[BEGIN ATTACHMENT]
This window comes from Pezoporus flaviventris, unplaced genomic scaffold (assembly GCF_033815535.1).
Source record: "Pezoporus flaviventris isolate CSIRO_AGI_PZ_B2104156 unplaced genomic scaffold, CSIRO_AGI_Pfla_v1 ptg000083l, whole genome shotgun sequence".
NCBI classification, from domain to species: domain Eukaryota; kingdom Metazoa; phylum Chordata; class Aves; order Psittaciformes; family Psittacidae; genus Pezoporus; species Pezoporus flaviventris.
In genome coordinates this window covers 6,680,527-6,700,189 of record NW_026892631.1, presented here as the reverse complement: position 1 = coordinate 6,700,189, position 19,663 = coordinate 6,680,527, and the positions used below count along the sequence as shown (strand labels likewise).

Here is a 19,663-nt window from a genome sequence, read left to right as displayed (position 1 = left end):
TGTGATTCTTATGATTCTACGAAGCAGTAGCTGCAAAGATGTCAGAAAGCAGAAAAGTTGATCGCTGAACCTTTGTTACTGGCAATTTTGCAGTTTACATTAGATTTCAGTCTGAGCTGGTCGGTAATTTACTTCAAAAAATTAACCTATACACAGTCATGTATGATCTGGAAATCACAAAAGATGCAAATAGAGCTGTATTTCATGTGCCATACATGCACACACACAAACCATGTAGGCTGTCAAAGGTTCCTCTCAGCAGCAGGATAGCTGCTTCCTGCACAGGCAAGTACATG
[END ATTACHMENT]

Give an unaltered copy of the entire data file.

This window comes from Pezoporus flaviventris, unplaced genomic scaffold (assembly GCF_033815535.1).
Source record: "Pezoporus flaviventris isolate CSIRO_AGI_PZ_B2104156 unplaced genomic scaffold, CSIRO_AGI_Pfla_v1 ptg000083l, whole genome shotgun sequence".
NCBI classification, from domain to species: domain Eukaryota; kingdom Metazoa; phylum Chordata; class Aves; order Psittaciformes; family Psittacidae; genus Pezoporus; species Pezoporus flaviventris.
In genome coordinates this window covers 6,680,527-6,700,189 of record NW_026892631.1, presented here as the reverse complement: position 1 = coordinate 6,700,189, position 19,663 = coordinate 6,680,527, and the positions used below count along the sequence as shown (strand labels likewise).

Here is a 19,663-nt window from a genome sequence, read left to right as displayed (position 1 = left end):
TGTGATTCTTATGATTCTACGAAGCAGTAGCTGCAAAGATGTCAGAAAGCAGAAAAGTTGATCGCTGAACCTTTGTTACTGGCAATTTTGCAGTTTACATTAGATTTCAGTCTGAGCTGGTCGGTAATTTACTTCAAAAAATTAACCTATACACAGTCATGTATGATCTGGAAATCACAAAAGATGCAAATAGAGCTGTATTTCATGTGCCATACATGCACACACACAAACCATGTAGGCTGTCAAAGGTTCCTCTCAGCAGCAGGATAGCTGCTTCCTGCACAGGCAAGTACATG